Differences Between Medicare and Medicaid

Medicare vs Medicaid
Medical Insurance is a major concern for all individuals who are either receiving Social Security retirement benefits based on age, whether they are disabled and receive Social Security Disability Insurance, or if they receive Supplemental Security Income. All three Social Security Administration programs include either Medicare or Medicaid insurance coverage eligibility, and some individuals with a reduced monthly benefit can actually qualify for both programs. They are two completely different programs with respect to what they will cover and how bills are paid, such as co-payments for some recipients, and it is important for everyone who is disabled or nearing retirement to understand how the programs work. In fact, many Medicare beneficiaries must alter their personal estates in some instances to qualify for Medicaid when they will require residency in a nursing home because Medicare does not cover this cost. This potential situation is a prime example of how the programs differ, but there are other contrasts as well.

Medicare Basics

Medicare is the first insurance coverage that retirees identify with because it is the most common program. Original Medicare insurance consists of a primary Part A and Part B with additional coverage being purchased by the recipient in the form of a Medicare Advantage Plan. Medicare alone is a paid program as well for those who are covered, but the premium is set at a standard rate for all who are eligible. Medicare also requires co-payments for visits to treatment facilities and doctor appointments in addition to paying for basic coverage and a Part D plan. Part D Medicare Advantage plans are optional, but often necessary to enjoy full Medicare benefits.

Medicare Advantage plans are purchased through private insurance policies and premiums can be based on personal assets and income level of the purchaser. There are many different plans offered by multiple insurance carriers, and knowing which plan to choose can be confusing for many. It is typically best to take multiple quotes from advantage plan providers to evaluate what they cover and what may suit the individual purchaser best. Every client has differing medical needs, and plans often do not offer consistent standard benefits. The advantage plan that is chosen can have a dramatic impact on additional costs when health insurance is being applied in the payment process.

Medicaid Basics

The Medicaid program functions completely different from Medicare in most cases. States do have the authority to require some amount of payment with respect to co-pay when beneficiaries seek medical treatment, but most states do not use this authority for all patients. Medicaid is essentially free for the disabled or individuals with minimal personal assets or are under 150% of the official federal government poverty guidelines with respect to earned income. The program is not restricted to retirees or the disabled. Additionally, retirees receiving Social Security benefits whose government benefit is discounted due to early retirement for whatever reason may qualify for Medicaid through the poverty guide assessment. These individuals often receive a small amount of Supplemental Security Income payments as well to meet the government income minimum. All recipients of Supplemental Security Income are eligible and automatically assigned to Medicaid coverage when being approved for the needs-based income program.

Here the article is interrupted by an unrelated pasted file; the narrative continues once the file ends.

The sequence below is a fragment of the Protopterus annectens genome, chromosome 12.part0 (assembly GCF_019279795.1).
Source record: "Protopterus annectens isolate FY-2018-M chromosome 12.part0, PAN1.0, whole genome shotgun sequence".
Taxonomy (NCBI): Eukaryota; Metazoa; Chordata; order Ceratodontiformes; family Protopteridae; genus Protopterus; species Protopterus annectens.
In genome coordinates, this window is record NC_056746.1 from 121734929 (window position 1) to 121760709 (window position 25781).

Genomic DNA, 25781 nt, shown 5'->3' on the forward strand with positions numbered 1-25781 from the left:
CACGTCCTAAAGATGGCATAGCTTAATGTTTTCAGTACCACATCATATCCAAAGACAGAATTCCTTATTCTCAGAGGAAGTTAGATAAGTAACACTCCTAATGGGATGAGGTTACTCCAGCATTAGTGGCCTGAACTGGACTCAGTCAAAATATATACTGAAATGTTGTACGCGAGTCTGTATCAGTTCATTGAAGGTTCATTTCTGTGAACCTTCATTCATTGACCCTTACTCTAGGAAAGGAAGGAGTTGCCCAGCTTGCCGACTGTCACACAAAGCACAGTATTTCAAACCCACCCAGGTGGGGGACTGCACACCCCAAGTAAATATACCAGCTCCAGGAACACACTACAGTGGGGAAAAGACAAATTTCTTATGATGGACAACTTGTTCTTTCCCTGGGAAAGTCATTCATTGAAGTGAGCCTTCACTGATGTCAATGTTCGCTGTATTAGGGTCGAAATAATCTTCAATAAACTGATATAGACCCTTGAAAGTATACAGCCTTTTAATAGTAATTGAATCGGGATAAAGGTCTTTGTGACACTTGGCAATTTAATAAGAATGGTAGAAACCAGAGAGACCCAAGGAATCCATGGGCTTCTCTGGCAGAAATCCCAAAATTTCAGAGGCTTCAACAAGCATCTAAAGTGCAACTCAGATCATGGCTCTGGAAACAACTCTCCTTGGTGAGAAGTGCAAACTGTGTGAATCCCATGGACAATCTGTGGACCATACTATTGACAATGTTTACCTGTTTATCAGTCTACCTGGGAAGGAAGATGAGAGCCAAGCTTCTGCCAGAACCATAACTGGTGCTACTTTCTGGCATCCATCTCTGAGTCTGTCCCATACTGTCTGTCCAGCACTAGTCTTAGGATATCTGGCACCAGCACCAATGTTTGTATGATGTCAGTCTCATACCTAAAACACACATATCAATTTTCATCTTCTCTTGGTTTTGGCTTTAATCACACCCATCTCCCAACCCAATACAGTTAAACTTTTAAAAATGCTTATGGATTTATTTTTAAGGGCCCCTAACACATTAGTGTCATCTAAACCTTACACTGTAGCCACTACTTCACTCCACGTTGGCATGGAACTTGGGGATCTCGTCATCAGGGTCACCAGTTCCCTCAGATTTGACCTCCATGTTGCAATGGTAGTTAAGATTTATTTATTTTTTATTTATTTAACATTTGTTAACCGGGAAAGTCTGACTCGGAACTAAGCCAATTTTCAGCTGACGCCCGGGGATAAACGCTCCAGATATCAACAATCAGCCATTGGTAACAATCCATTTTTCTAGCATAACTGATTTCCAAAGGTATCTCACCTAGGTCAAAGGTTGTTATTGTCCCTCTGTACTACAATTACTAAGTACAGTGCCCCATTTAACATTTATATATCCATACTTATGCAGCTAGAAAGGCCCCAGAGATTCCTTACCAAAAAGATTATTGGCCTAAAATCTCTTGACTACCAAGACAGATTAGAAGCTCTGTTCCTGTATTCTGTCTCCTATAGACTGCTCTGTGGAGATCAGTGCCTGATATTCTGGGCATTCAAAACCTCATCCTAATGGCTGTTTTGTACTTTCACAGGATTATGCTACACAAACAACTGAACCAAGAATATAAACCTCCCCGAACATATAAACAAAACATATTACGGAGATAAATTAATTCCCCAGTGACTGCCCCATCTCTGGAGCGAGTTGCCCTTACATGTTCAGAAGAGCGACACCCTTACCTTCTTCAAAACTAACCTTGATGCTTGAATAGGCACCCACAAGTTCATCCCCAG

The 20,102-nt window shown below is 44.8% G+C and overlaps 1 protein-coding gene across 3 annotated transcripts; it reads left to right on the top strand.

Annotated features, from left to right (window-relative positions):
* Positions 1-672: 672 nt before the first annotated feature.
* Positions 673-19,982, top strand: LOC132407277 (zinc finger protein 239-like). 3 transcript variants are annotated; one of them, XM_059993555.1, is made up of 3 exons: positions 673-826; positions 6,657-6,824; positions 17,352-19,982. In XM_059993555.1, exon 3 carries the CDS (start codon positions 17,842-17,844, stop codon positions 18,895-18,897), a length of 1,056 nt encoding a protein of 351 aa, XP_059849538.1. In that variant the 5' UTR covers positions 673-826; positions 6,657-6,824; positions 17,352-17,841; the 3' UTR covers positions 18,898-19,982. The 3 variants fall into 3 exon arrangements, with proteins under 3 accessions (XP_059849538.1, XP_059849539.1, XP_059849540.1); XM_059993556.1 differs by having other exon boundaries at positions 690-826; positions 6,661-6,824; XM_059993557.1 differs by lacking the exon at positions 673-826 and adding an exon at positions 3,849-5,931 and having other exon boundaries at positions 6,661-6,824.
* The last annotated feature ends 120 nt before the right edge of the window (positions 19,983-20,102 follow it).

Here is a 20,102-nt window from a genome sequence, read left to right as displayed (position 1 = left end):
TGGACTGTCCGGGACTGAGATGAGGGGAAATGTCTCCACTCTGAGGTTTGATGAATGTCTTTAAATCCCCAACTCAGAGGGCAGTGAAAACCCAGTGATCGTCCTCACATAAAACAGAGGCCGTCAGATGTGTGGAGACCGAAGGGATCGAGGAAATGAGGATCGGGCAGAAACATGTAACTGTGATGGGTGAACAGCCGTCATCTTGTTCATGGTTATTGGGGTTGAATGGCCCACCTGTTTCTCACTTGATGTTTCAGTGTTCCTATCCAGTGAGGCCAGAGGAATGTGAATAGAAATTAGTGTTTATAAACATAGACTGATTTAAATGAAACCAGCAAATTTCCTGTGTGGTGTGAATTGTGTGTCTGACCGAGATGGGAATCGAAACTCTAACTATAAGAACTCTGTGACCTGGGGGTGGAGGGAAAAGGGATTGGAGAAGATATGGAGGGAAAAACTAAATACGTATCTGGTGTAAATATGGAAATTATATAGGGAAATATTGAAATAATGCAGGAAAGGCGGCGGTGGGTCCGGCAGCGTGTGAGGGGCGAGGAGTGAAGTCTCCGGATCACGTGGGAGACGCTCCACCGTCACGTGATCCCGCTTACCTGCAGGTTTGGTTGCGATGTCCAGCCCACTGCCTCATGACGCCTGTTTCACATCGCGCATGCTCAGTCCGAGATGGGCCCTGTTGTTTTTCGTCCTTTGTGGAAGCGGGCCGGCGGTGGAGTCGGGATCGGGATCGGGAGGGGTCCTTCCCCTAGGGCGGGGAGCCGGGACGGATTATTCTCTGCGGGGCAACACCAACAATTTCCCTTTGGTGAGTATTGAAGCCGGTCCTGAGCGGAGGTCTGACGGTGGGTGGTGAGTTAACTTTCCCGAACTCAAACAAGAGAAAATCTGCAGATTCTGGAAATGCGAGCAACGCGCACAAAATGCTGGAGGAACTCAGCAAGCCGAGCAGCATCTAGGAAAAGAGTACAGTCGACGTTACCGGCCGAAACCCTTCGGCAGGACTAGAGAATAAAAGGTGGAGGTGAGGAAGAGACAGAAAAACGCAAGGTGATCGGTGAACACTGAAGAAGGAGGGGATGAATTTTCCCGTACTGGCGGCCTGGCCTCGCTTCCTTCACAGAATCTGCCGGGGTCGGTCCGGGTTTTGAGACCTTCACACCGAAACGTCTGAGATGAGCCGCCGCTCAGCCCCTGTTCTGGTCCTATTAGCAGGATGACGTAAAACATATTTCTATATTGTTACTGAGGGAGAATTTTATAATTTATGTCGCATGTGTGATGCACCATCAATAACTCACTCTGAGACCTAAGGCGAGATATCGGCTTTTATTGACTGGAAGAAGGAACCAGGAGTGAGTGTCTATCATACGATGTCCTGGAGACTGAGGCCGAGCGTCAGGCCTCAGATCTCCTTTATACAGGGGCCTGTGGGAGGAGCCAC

Individuals who receive both Medicare and Medicaid can also purchase a Medicare Advantage Plan to help cover what original Medicare does not. Actually, many of the plans will be a no cost coverage for the additional insurance protection regarding medication co-pays and potential treatment payment. Additionally, many Medicaid beneficiaries are actually children with a specific disability and medical need who may also remain on Medicaid their entire life. These individuals are not eligible for Medicare until they reach age 62, and most will typically remain on Medicaid if they do not work enough throughout their adult life to qualify for Medicare coverage.

Qualifying for Medicaid for Medicare Recipients

The major issue with Medicare coverage beyond having to pay monthly premiums and co-pays for treatment and medications is that it does not include payment for nursing home residency. Many retirees live longer lives than others and suffer from medical conditions that may require skilled nursing attention on a constant basis. This can create a serious issue regarding family estates. There are steps that retirees can take with their personal estate that can qualify them for Medicaid eligibility. All retirees and their families should be aware of this potential issue as family members experience serious medical issues as they age or if they are injured in an accident.

These are just the basic elements of what Medicare and Medicaid insurance coverage may entail. Each individual will have different circumstances that will impact their eligibility if they become disabled or enter into retirement by virtue of age. These government benefits are also additional to any private insurance program that anyone may receive as a benefit of having worked a significant period with a particular employer or purchased as private health insurance. It is important for all potential recipients to do some personal research into Medicare and Medicaid eligibility whenever possible in making prudent decisions regarding overall health insurance coverage.